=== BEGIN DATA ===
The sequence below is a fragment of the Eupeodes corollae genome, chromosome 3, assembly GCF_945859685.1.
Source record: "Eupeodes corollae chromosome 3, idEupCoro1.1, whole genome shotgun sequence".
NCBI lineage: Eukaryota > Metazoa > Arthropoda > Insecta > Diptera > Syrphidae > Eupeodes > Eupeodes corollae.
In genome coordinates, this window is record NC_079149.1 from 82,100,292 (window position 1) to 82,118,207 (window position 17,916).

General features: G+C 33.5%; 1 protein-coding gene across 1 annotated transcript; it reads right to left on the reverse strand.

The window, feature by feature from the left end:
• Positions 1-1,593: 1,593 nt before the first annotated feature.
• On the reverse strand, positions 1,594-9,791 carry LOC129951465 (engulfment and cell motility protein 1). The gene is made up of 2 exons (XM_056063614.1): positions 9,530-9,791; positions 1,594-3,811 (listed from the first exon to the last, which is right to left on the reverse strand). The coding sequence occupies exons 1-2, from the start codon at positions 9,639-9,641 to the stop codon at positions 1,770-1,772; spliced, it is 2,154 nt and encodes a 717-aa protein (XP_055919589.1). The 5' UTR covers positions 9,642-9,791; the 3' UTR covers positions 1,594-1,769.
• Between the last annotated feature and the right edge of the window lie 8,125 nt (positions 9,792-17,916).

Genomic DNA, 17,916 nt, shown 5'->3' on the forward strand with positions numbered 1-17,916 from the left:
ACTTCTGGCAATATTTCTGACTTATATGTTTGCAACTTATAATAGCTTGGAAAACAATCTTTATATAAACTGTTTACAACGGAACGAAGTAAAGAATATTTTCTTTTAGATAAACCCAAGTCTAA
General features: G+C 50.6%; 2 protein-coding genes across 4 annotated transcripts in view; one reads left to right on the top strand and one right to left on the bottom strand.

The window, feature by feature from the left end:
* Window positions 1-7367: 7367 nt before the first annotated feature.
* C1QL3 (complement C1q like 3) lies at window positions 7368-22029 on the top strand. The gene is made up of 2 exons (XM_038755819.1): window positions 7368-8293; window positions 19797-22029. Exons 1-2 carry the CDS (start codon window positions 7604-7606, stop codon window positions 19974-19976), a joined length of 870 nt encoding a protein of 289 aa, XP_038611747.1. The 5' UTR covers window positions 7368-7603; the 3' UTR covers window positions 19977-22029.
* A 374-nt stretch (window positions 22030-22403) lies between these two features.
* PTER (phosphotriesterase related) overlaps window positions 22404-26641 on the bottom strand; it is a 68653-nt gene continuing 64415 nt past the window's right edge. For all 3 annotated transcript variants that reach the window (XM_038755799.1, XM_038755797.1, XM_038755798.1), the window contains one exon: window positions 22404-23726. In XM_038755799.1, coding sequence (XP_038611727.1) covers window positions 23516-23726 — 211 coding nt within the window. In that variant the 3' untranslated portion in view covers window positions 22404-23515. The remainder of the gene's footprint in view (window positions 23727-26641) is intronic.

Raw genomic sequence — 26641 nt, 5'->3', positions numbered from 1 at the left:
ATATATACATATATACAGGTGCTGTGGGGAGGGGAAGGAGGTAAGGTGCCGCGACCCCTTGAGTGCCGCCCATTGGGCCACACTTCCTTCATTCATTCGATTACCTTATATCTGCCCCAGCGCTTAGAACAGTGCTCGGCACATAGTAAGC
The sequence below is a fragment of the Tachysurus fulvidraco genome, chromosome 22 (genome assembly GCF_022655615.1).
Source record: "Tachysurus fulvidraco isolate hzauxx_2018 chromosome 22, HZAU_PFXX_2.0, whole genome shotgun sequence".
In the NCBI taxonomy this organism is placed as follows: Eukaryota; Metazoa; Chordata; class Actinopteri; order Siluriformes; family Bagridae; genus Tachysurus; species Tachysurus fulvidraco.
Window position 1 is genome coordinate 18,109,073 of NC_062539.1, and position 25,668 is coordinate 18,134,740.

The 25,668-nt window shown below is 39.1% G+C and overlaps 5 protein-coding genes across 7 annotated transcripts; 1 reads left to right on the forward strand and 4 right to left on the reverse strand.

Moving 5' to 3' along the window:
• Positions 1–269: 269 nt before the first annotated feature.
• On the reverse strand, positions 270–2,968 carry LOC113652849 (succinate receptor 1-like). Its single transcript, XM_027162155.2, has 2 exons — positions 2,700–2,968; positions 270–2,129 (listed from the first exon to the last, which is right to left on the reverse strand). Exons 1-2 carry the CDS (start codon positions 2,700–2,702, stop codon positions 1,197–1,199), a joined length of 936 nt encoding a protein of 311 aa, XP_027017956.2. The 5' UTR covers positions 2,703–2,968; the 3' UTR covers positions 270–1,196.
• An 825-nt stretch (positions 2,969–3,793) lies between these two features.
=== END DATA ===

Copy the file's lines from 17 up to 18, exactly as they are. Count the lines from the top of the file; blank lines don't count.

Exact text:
* PTER (phosphotriesterase related) overlaps window positions 22404-26641 on the bottom strand; it is a 68653-nt gene continuing 64415 nt past the window's right edge. For all 3 annotated transcript variants that reach the window (XM_038755799.1, XM_038755797.1, XM_038755798.1), the window contains one exon: window positions 22404-23726. In XM_038755799.1, coding sequence (XP_038611727.1) covers window positions 23516-23726 — 211 coding nt within the window. In that variant the 3' untranslated portion in view covers window positions 22404-23515. The remainder of the gene's footprint in view (window positions 23727-26641) is intronic.

Raw genomic sequence — 26641 nt, 5'->3', positions numbered from 1 at the left: